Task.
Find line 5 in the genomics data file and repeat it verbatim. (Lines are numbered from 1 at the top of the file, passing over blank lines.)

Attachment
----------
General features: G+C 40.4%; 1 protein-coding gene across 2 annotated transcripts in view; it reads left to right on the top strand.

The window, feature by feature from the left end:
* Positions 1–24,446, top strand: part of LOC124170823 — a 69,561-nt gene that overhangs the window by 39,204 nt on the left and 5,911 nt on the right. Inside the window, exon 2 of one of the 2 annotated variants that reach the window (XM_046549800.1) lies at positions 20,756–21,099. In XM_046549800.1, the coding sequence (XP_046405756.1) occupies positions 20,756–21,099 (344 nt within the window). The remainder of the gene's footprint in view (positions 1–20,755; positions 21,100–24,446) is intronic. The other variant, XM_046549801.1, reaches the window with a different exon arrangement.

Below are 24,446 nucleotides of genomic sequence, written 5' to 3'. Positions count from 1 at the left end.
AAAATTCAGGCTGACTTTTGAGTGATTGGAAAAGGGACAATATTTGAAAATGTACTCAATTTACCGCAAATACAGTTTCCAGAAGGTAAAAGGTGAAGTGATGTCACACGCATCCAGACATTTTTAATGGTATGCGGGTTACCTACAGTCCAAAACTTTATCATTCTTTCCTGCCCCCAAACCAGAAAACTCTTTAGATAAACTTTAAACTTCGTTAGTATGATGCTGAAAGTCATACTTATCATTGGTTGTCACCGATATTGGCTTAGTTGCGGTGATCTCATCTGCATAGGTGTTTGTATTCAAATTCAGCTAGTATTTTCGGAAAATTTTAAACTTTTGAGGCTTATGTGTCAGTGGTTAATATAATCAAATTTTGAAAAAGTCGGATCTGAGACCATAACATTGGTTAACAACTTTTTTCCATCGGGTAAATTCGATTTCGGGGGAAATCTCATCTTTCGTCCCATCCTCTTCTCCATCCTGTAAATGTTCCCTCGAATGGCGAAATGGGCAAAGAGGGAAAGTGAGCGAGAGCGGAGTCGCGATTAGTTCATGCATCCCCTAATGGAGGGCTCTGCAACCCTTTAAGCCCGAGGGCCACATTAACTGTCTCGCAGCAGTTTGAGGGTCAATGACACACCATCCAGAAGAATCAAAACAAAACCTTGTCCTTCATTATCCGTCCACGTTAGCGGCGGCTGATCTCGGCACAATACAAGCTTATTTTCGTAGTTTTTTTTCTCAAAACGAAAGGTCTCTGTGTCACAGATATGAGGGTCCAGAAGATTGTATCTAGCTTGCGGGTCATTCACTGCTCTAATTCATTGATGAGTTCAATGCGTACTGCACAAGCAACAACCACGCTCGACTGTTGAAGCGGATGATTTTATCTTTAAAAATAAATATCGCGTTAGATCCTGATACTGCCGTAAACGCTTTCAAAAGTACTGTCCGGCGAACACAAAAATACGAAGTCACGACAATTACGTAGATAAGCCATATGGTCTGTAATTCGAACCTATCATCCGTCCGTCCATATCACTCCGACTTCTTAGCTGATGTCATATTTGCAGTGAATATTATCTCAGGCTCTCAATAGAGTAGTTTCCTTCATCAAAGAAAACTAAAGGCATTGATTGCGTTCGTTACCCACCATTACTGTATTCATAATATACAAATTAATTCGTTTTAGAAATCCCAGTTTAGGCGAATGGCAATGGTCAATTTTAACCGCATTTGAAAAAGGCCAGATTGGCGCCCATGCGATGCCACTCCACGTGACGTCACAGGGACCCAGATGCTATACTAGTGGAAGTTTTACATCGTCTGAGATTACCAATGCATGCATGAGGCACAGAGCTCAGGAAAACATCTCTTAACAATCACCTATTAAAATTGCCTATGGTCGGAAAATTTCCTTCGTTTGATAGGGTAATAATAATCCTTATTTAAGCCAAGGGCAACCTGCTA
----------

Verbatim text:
AAAATTCAGGCTGACTTTTGAGTGATTGGAAAAGGGACAATATTTGAAAATGTACTCAATTTACCGCAAATACAGTTTCCAGAAGGTAAAAGGTGAAGTGATGTCACACGCATCCAGACATTTTTAATGGTATGCGGGTTACCTACAGTCCAAAACTTTATCATTCTTTCCTGCCCCCAAACCAGAAAACTCTTTAGATAAACTTTAAACTTCGTTAGTATGATGCTGAAAGTCATACTTATCATTGGTTGTCACCGATATTGGCTTAGTTGCGGTGATCTCATCTGCATAGGTGTTTGTATTCAAATTCAGCTAGTATTTTCGGAAAATTTTAAACTTTTGAGGCTTATGTGTCAGTGGTTAATATAATCAAATTTTGAAAAAGTCGGATCTGAGACCATAACATTGGTTAACAACTTTTTTCCATCGGGTAAATTCGATTTCGGGGGAAATCTCATCTTTCGTCCCATCCTCTTCTCCATCCTGTAAATGTTCCCTCGAATGGCGAAATGGGCAAAGAGGGAAAGTGAGCGAGAGCGGAGTCGCGATTAGTTCATGCATCCCCTAATGGAGGGCTCTGCAACCCTTTAAGCCCGAGGGCCACATTAACTGTCTCGCAGCAGTTTGAGGGTCAATGACACACCATCCAGAAGAATCAAAACAAAACCTTGTCCTTCATTATCCGTCCACGTTAGCGGCGGCTGATCTCGGCACAATACAAGCTTATTTTCGTAGTTTTTTTTCTCAAAACGAAAGGTCTCTGTGTCACAGATATGAGGGTCCAGAAGATTGTATCTAGCTTGCGGGTCATTCACTGCTCTAATTCATTGATGAGTTCAATGCGTACTGCACAAGCAACAACCACGCTCGACTGTTGAAGCGGATGATTTTATCTTTAAAAATAAATATCGCGTTAGATCCTGATACTGCCGTAAACGCTTTCAAAAGTACTGTCCGGCGAACACAAAAATACGAAGTCACGACAATTACGTAGATAAGCCATATGGTCTGTAATTCGAACCTATCATCCGTCCGTCCATATCACTCCGACTTCTTAGCTGATGTCATATTTGCAGTGAATATTATCTCAGGCTCTCAATAGAGTAGTTTCCTTCATCAAAGAAAACTAAAGGCATTGATTGCGTTCGTTACCCACCATTACTGTATTCATAATATACAAATTAATTCGTTTTAGAAATCCCAGTTTAGGCGAATGGCAATGGTCAATTTTAACCGCATTTGAAAAAGGCCAGATTGGCGCCCATGCGATGCCACTCCACGTGACGTCACAGGGACCCAGATGCTATACTAGTGGAAGTTTTACATCGTCTGAGATTACCAATGCATGCATGAGGCACAGAGCTCAGGAAAACATCTCTTAACAATCACCTATTAAAATTGCCTATGGTCGGAAAATTTCCTTCGTTTGATAGGGTAATAATAATCCTTATTTAAGCCAAGGGCAACCTGCTA